Importantly, our reliance on God entails prayer. Its necessity cannot be overemphasized. Too often we reach for the formalities of AA without developing our relationship with God. We learn the protocol for meetings, memorize the steps and various sayings, and immerse ourselves in the recovery culture, and we assume that these things keep us sober. If we do this, we risk falling into the same trap that so many religious people do when their spirituality rests solely upon holding the right beliefs about God and belonging to the right churches. They become spectators, not participants, in faith. We can not pretend that any of these things substitute for the actual relationship with God that comes through prayer.

In Step 11 we improve our conscious contact with God through prayer and meditation, praying:
only for knowledge of His will for us and the power to carry that out.

We should take a minute to let the pointed simplicity of this step wash over us. It is worth noting here, too, that the Lord, on the only two recorded occasions where he expressly praises people for having faith, neither involves individuals who believe the right sacred facts, espouse the appropriate doctrines, or are members of the right religious denominations. In fact, it’s obvious they don’t. See Matthew 8:5-13 (faith of the Centurion) and Matthew 15:21-28 (faith of the Canaanite woman). What distinguished these people is that they sought the power of God in circumstances that everybody else thought impossible. They made their requests with humility and in faith, and they were not disappointed. Our experience today is no different. We can enjoy a lifetime of recovery, with complete confidence, when our recovery is based on God.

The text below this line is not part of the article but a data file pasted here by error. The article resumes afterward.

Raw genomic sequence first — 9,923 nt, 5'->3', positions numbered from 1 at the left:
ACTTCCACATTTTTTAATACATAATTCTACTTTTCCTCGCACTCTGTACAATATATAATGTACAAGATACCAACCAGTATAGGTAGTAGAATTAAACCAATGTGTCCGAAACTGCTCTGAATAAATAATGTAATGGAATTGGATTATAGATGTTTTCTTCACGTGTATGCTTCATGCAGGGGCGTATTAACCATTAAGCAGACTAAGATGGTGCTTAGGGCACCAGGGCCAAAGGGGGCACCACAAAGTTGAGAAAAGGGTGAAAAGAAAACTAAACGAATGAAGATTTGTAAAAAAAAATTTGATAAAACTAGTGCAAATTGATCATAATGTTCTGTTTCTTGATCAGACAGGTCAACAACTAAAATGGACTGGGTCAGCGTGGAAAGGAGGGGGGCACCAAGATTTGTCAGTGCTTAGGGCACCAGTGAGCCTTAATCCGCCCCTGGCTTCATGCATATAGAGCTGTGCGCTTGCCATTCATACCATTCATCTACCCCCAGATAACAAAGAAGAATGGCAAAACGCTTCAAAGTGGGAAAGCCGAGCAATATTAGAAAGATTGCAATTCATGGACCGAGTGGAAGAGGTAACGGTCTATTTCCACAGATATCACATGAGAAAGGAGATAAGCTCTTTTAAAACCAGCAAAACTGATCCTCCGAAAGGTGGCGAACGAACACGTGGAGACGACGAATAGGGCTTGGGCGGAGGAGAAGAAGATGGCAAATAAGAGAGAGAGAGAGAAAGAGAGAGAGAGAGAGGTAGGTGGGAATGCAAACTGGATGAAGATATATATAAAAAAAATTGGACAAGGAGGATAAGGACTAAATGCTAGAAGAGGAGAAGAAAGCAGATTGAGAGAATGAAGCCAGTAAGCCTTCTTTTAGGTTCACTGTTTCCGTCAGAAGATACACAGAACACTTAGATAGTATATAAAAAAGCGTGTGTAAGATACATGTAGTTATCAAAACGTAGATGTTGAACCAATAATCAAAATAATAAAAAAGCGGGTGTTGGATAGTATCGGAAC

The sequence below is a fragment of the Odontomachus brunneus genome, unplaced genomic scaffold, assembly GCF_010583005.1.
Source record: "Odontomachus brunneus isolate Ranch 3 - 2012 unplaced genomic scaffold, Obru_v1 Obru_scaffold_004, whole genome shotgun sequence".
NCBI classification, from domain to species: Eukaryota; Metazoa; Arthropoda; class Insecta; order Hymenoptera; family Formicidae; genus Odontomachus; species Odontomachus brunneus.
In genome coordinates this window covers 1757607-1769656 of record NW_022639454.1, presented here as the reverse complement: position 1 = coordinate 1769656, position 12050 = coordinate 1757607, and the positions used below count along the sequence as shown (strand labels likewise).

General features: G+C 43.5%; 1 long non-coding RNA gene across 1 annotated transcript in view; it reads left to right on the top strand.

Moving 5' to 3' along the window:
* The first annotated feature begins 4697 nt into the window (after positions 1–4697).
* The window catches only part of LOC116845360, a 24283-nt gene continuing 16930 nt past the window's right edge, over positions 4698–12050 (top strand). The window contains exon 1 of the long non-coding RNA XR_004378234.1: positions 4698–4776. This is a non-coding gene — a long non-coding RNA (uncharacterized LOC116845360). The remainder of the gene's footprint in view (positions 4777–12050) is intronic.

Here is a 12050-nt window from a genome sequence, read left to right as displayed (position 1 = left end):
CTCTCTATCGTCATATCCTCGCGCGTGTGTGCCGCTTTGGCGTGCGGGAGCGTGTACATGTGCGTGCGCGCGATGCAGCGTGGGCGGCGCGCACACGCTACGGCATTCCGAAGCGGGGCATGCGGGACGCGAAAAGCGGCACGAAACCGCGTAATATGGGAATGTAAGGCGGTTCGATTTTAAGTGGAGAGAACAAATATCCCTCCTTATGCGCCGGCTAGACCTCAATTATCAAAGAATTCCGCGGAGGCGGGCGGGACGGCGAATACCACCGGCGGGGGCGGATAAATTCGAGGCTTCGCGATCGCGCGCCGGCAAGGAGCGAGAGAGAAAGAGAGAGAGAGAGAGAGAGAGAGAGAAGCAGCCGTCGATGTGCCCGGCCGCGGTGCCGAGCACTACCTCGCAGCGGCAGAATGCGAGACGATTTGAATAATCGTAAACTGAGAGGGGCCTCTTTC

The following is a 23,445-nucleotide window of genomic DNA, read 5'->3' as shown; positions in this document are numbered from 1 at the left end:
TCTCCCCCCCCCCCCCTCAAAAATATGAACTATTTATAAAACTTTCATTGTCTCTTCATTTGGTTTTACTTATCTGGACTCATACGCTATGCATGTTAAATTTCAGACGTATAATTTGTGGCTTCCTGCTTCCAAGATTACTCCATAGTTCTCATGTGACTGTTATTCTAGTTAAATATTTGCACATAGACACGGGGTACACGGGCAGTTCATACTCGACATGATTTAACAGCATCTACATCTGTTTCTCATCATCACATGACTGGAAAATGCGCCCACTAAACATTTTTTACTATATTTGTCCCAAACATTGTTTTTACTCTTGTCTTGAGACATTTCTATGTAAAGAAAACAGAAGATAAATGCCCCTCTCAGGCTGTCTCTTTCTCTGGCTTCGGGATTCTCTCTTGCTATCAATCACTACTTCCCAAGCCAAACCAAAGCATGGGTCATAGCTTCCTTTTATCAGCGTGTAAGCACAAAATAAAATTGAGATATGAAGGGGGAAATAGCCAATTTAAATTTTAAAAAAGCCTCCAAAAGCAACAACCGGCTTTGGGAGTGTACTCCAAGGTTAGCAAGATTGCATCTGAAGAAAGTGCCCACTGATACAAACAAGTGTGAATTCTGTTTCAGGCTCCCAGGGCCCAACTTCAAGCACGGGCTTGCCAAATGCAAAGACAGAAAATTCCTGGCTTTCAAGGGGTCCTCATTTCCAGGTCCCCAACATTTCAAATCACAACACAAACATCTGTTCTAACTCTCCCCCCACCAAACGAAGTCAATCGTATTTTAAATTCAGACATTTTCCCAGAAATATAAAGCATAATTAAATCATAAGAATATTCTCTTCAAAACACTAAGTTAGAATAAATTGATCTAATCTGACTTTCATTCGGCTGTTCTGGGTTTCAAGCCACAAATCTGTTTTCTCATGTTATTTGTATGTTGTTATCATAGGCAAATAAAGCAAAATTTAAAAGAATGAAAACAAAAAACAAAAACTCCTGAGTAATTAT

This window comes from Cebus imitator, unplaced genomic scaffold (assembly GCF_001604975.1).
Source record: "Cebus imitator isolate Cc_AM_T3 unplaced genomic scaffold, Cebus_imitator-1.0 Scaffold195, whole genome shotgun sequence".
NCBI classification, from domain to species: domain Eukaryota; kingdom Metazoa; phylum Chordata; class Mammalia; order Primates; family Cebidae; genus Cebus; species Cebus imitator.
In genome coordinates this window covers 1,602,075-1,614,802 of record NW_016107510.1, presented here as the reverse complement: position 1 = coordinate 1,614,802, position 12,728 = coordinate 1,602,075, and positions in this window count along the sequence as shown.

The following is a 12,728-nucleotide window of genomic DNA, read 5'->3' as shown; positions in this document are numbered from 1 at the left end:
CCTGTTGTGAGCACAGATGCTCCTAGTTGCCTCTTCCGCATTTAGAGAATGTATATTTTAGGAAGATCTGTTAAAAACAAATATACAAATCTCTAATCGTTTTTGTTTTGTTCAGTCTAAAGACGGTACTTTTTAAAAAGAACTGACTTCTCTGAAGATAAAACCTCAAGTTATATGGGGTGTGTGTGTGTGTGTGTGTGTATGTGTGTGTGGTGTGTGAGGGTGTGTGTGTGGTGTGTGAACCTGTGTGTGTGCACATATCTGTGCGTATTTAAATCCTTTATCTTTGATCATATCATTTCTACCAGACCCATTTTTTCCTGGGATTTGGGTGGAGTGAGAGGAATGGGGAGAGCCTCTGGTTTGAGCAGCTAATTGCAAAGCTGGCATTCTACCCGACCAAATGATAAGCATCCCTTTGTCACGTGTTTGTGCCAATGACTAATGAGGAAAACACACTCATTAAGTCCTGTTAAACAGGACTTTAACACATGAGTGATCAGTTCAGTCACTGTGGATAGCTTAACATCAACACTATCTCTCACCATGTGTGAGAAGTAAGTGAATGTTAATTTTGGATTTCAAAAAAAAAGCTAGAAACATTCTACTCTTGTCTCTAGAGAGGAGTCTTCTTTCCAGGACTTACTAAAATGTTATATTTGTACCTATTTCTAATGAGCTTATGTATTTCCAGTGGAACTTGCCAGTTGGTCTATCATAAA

His Plan Is Better


“God carried me here, and CORE taught me how to live my life sober.”

Heidi Butler’s story of recovery is not the one most people picture when they think of someone who struggles with addiction. She lead a fairly normal life, was married with two children and perfectly happy when she first encountered the disease.

“I had three surgeries within a four month span. I had my tonsils removed, my gallbladder removed, and a hysterectomy. I took the pain medication just like my doctor prescribed, but when it came time to quit, my body freaked out and I needed more,” said Heidi.

Heidi went to her doctor, explaining her concern of addiction to the pain pills, which resulted in her doctor immediately cutting her off and led to Heidi searching for other ways to obtain the pills.

“I started stealing pills from my friends’ medicine cabinets. No one ever suspected me because I didn’t look like the typical addict,” said Heidi. “I did some dark things for pain medicine.”